Long after the Bishop Raymond Lahey scandal fades from the front pages, the victims of images of child sex abuse distributed over the Internet will continue to suffer, says a Halifax expert on adolescent mental health.
“It’s not a victimless crime,” said Dalhousie University psychiatry professor Stanley Kutcher.
“Most of (internet child pornography) is young children who are abused sexually, and the pornography is developed from that.”
Lahey, the former bishop for Roman Catholic diocese of Antigonish, faces charges relating to images of child pornography allegedly found on his laptop computer last month. He resigned from his post in Antigonish a few days before his arrest in Ottawa went public.
Sexually abused children, like those in child pornography, suffer devastating mental health problems, Kutcher said. “The impact profoundly affects the child’s brain development into adolescence and beyond.”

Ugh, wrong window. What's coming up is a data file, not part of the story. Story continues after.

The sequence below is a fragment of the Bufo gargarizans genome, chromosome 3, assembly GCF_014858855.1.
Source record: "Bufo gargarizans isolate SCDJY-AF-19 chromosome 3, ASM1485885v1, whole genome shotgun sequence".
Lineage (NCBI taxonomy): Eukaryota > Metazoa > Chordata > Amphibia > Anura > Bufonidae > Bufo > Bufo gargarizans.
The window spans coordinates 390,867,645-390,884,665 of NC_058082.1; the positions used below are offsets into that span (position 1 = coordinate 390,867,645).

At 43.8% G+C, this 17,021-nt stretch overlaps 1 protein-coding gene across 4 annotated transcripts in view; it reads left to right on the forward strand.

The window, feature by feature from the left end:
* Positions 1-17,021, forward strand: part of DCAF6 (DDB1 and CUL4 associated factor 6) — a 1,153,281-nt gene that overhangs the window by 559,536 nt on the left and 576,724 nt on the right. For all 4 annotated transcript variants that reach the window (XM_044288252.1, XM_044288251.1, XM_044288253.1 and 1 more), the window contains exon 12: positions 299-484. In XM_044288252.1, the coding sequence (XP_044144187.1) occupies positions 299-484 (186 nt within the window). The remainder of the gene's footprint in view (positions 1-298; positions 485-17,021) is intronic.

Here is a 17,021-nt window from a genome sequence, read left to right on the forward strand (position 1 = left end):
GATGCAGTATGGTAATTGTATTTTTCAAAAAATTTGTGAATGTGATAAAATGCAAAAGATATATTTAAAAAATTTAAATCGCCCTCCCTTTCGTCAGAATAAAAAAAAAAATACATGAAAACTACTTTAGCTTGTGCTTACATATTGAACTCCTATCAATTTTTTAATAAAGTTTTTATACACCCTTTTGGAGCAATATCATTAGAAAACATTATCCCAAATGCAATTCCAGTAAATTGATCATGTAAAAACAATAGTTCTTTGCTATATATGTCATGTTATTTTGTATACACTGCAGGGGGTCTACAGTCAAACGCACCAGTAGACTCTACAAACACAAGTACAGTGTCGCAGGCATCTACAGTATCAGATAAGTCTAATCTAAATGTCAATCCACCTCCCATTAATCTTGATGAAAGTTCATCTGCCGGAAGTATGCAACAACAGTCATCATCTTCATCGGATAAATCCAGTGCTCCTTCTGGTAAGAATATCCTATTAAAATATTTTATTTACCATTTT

Such “abnormal stresses” physically damage brain development in the sensitive hippocampus, which relates to mood control and the integration of feeling and thinking. The damaged neural pathways create difficulties with depression, anxiety disorders and sexual fulfillment later in life.
“There is a strong possibility that the young person’s ability to self-regulate their moods will become problematic,” Kutcher said, making them more prone to physically lashing out in stressful situations. Victims also find it more difficult to “get over” emotional turmoil later in life.
After a UN meeting on human rights in Geneva last week unconnected to the Lahey scandal, the Vatican issued a statement saying most incidents reported as “pedophilia” were in fact “ephebophilia” – priests with a homosexual attraction to adolescent males.
Asked about ephebophilia, Kutcher said adolescence is a critical time for identity formation, when people consolidate what they’ve learned in childhood. Sexual abuse at that age can derail the process, he said, causing life-long problems.